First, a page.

High Fidelity Medical Simulation as an Assessment Tool for Pediatric Resident
Airway Management Skills
Stephanie N. Sudikoff, MD, Pediatric Critical Care, Hasbro Children’s Hospital
Frank Overly, MD, Marc Shapiro, MD, Pediatric and Adult Emergency Medicine
Brown University School of Medicine and the
Rhode Island Hospital Medical Simulation Center
High fidelity medical simulation is an evolving tool, currently used for training and, less
frequently, as an assessment tool. Simulation is recommended as a method to assess
ACGME competency, but there is limited pediatric literature on application of simulation
for resident assessment. Having a tool to accurately assess pediatric resident competency
level in acute airway management would be valuable for identifying opportunities for
improvement in resident education and residency program curricula.
In order to evaluate pediatric resident competency in airway management in a high
fidelity medical simulator, we performed a prospective, observational study with 13
PGY-2 pediatric residents who were PALS/APLS certified, and had no prior experience
with medical simulation. Residents were given a brief intro to the simulation center, and
were then required to manage two scenarios. The first scenario was a 3 month old infant
with bronchiolitis, severe respiratory distress, and respiratory failure starting at 240
seconds. The second scenario was a 16 y/o with alcohol intoxication, respiratory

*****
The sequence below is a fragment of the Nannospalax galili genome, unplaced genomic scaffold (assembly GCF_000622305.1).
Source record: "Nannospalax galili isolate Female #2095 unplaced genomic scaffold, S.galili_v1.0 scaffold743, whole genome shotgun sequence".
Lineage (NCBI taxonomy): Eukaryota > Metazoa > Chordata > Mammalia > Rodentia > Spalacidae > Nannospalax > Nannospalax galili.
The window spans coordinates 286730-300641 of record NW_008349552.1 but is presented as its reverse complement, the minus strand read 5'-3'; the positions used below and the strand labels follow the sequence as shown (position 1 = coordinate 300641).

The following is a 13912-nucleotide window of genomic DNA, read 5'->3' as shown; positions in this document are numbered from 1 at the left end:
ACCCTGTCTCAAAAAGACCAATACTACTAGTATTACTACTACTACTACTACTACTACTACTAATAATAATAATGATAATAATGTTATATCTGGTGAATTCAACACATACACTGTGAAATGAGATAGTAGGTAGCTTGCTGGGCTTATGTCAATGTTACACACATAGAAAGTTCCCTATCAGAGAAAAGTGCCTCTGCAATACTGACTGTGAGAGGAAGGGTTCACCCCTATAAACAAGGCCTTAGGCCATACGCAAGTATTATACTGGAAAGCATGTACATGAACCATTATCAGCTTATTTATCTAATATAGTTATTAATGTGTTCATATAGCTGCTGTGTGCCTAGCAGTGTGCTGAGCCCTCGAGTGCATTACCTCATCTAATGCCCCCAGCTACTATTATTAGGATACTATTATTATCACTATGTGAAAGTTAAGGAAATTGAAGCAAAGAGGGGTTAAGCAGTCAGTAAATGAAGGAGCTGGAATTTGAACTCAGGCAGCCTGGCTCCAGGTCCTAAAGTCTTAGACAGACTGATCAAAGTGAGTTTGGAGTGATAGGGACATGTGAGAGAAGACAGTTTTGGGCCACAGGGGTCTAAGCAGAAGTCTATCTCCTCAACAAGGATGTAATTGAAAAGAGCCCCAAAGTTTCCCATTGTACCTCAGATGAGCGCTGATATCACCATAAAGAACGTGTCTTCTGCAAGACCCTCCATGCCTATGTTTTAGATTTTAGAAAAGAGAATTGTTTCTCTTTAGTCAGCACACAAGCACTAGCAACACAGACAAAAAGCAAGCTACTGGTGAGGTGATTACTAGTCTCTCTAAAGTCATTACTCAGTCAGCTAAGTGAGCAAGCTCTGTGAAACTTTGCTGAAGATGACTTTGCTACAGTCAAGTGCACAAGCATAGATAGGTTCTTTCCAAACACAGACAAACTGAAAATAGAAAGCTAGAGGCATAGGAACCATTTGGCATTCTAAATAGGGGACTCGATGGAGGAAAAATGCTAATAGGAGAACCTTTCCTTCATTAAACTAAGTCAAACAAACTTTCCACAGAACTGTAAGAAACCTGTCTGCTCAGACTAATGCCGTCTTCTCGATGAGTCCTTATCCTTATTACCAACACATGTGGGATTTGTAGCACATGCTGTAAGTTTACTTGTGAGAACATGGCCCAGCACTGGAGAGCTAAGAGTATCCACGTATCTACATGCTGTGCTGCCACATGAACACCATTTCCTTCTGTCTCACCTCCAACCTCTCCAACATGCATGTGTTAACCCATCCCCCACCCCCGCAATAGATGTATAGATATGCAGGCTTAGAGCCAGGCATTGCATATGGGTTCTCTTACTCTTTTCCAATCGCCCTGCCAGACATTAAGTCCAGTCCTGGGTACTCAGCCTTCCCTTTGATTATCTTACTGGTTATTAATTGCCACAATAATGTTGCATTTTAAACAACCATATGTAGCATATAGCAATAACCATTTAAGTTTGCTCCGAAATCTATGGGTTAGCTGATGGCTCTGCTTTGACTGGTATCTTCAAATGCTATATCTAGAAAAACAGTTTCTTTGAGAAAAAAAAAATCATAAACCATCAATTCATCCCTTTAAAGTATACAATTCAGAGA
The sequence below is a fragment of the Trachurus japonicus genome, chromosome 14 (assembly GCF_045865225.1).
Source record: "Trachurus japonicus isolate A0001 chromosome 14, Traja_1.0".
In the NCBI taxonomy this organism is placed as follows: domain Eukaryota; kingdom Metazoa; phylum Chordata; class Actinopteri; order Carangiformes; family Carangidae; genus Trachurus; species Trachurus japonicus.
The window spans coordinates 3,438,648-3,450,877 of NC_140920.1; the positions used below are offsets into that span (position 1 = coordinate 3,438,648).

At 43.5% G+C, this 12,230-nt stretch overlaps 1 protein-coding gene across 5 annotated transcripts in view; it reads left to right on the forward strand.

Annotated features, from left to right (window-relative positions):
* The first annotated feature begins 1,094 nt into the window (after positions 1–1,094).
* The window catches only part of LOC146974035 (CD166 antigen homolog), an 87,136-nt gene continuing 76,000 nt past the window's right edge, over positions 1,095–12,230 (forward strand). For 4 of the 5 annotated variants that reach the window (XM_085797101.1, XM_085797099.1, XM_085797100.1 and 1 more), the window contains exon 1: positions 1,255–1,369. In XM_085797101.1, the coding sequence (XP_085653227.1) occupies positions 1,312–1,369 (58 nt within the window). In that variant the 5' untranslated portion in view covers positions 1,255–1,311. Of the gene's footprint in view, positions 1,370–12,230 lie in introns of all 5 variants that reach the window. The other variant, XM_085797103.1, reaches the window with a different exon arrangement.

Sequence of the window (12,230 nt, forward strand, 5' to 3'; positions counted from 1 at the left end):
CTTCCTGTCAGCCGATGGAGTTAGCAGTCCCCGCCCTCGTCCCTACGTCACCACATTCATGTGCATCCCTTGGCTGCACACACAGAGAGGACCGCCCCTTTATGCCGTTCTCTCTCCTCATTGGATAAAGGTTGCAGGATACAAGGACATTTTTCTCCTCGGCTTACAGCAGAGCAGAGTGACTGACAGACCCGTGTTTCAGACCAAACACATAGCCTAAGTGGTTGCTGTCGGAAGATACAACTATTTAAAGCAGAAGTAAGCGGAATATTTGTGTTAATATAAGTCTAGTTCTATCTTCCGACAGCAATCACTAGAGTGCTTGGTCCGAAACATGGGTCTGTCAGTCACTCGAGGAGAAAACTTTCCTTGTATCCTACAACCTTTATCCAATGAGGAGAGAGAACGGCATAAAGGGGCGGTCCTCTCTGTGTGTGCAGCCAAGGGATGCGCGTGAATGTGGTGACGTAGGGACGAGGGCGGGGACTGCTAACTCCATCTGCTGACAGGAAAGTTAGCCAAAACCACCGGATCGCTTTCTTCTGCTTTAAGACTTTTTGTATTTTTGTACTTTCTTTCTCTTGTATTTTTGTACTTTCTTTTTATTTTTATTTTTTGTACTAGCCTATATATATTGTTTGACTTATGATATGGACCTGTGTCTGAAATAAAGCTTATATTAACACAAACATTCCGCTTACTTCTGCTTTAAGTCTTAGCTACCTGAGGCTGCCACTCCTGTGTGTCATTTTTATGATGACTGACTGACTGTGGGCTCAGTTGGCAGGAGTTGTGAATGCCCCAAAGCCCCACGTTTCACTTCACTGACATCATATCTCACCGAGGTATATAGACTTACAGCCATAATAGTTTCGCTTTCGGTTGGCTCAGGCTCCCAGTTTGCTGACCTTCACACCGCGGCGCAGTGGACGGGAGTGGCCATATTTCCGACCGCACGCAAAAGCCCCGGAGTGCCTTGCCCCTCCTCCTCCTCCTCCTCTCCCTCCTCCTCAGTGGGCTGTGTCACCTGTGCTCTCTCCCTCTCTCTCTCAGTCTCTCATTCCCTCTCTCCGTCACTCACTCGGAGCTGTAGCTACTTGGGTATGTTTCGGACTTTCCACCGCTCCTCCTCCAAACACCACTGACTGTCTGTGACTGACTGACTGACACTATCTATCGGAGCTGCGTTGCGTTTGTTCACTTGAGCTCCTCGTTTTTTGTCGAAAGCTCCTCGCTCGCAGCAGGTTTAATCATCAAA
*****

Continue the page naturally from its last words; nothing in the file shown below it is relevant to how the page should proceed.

depression, and emesis with aspiration starting at 300 seconds. We recorded time to
critical actions, success rate with procedures, and harmful actions.
During the 26 scenarios, there were 37 attempts at intubation, with 16 failed attempts.
Appropriate pre-oxygenation was performed in 13 of 26 cases. Rapid sequence
intubation (RSI) was administered in 22 of 26 cases, although not always with the
appropriate drugs. Cricoid pressure was applied in 19 of 26 cases, an end-tidal CO2
detector was utilized in 13 of 26 cases, and a nasogastric tube was placed in 11 of 26
cases. Harmful actions included RSI administration prior to preparing intubation
equipment, bag and mask not connected to oxygen, inappropriate endotracheal tube size,
removing cuffed endotracheal tube while cuff inflated, and placing the laryngoscope
blade on backwards.
Our data identified many deficiencies in pediatric resident ability to manage an acute
pediatric airway situation. We feel high fidelity medical simulation could offer a
formative needs assessment tool for residency program directors to use in evaluating the
efficacy of their educational strategy for teaching airway management skills.